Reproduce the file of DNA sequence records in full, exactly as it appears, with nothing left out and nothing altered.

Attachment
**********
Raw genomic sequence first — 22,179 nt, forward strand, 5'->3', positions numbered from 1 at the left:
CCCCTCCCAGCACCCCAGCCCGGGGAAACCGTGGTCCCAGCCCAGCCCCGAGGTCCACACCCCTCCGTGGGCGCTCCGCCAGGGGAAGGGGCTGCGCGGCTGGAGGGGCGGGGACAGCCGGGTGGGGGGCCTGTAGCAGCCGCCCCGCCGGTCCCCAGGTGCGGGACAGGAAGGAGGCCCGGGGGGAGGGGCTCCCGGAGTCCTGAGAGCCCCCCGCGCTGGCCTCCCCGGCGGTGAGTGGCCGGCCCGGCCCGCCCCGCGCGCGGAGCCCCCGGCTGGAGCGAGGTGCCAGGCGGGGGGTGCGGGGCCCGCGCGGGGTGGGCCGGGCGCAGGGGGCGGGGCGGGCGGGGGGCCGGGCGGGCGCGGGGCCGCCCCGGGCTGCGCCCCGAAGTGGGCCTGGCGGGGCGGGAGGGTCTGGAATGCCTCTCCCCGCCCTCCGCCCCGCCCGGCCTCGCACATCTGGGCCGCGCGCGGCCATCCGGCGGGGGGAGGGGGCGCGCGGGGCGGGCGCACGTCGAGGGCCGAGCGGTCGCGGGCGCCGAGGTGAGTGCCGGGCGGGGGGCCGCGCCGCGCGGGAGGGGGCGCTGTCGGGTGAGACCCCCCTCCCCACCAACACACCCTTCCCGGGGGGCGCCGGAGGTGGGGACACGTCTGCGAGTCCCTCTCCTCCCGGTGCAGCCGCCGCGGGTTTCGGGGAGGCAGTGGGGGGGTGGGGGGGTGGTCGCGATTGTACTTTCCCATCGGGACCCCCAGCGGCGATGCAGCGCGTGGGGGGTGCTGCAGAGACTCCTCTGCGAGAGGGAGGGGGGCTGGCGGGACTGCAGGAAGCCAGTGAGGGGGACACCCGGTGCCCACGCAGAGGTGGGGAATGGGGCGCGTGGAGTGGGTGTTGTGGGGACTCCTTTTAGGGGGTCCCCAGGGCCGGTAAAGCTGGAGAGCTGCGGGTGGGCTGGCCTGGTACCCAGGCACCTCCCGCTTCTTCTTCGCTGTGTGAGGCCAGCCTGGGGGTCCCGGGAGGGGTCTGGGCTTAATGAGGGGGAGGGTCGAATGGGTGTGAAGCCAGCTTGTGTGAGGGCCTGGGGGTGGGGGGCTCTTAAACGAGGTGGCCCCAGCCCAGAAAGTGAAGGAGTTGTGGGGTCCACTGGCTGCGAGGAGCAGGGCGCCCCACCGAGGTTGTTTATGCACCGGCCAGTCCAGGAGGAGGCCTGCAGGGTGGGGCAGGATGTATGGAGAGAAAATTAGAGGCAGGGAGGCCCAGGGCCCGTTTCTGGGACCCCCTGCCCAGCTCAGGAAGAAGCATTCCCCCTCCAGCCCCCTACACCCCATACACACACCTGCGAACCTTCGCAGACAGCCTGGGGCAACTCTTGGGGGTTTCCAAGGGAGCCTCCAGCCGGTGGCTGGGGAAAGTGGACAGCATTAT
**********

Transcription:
Raw genomic sequence first — 22,179 nt, forward strand, 5'->3', positions numbered from 1 at the left:
CCCCTCCCAGCACCCCAGCCCGGGGAAACCGTGGTCCCAGCCCAGCCCCGAGGTCCACACCCCTCCGTGGGCGCTCCGCCAGGGGAAGGGGCTGCGCGGCTGGAGGGGCGGGGACAGCCGGGTGGGGGGCCTGTAGCAGCCGCCCCGCCGGTCCCCAGGTGCGGGACAGGAAGGAGGCCCGGGGGGAGGGGCTCCCGGAGTCCTGAGAGCCCCCCGCGCTGGCCTCCCCGGCGGTGAGTGGCCGGCCCGGCCCGCCCCGCGCGCGGAGCCCCCGGCTGGAGCGAGGTGCCAGGCGGGGGGTGCGGGGCCCGCGCGGGGTGGGCCGGGCGCAGGGGGCGGGGCGGGCGGGGGGCCGGGCGGGCGCGGGGCCGCCCCGGGCTGCGCCCCGAAGTGGGCCTGGCGGGGCGGGAGGGTCTGGAATGCCTCTCCCCGCCCTCCGCCCCGCCCGGCCTCGCACATCTGGGCCGCGCGCGGCCATCCGGCGGGGGGAGGGGGCGCGCGGGGCGGGCGCACGTCGAGGGCCGAGCGGTCGCGGGCGCCGAGGTGAGTGCCGGGCGGGGGGCCGCGCCGCGCGGGAGGGGGCGCTGTCGGGTGAGACCCCCCTCCCCACCAACACACCCTTCCCGGGGGGCGCCGGAGGTGGGGACACGTCTGCGAGTCCCTCTCCTCCCGGTGCAGCCGCCGCGGGTTTCGGGGAGGCAGTGGGGGGGTGGGGGGGTGGTCGCGATTGTACTTTCCCATCGGGACCCCCAGCGGCGATGCAGCGCGTGGGGGGTGCTGCAGAGACTCCTCTGCGAGAGGGAGGGGGGCTGGCGGGACTGCAGGAAGCCAGTGAGGGGGACACCCGGTGCCCACGCAGAGGTGGGGAATGGGGCGCGTGGAGTGGGTGTTGTGGGGACTCCTTTTAGGGGGTCCCCAGGGCCGGTAAAGCTGGAGAGCTGCGGGTGGGCTGGCCTGGTACCCAGGCACCTCCCGCTTCTTCTTCGCTGTGTGAGGCCAGCCTGGGGGTCCCGGGAGGGGTCTGGGCTTAATGAGGGGGAGGGTCGAATGGGTGTGAAGCCAGCTTGTGTGAGGGCCTGGGGGTGGGGGGCTCTTAAACGAGGTGGCCCCAGCCCAGAAAGTGAAGGAGTTGTGGGGTCCACTGGCTGCGAGGAGCAGGGCGCCCCACCGAGGTTGTTTATGCACCGGCCAGTCCAGGAGGAGGCCTGCAGGGTGGGGCAGGATGTATGGAGAGAAAATTAGAGGCAGGGAGGCCCAGGGCCCGTTTCTGGGACCCCCTGCCCAGCTCAGGAAGAAGCATTCCCCCTCCAGCCCCCTACACCCCATACACACACCTGCGAACCTTCGCAGACAGCCTGGGGCAACTCTTGGGGGTTTCCAAGGGAGCCTCCAGCCGGTGGCTGGGGAAAGTGGACAGCATTAT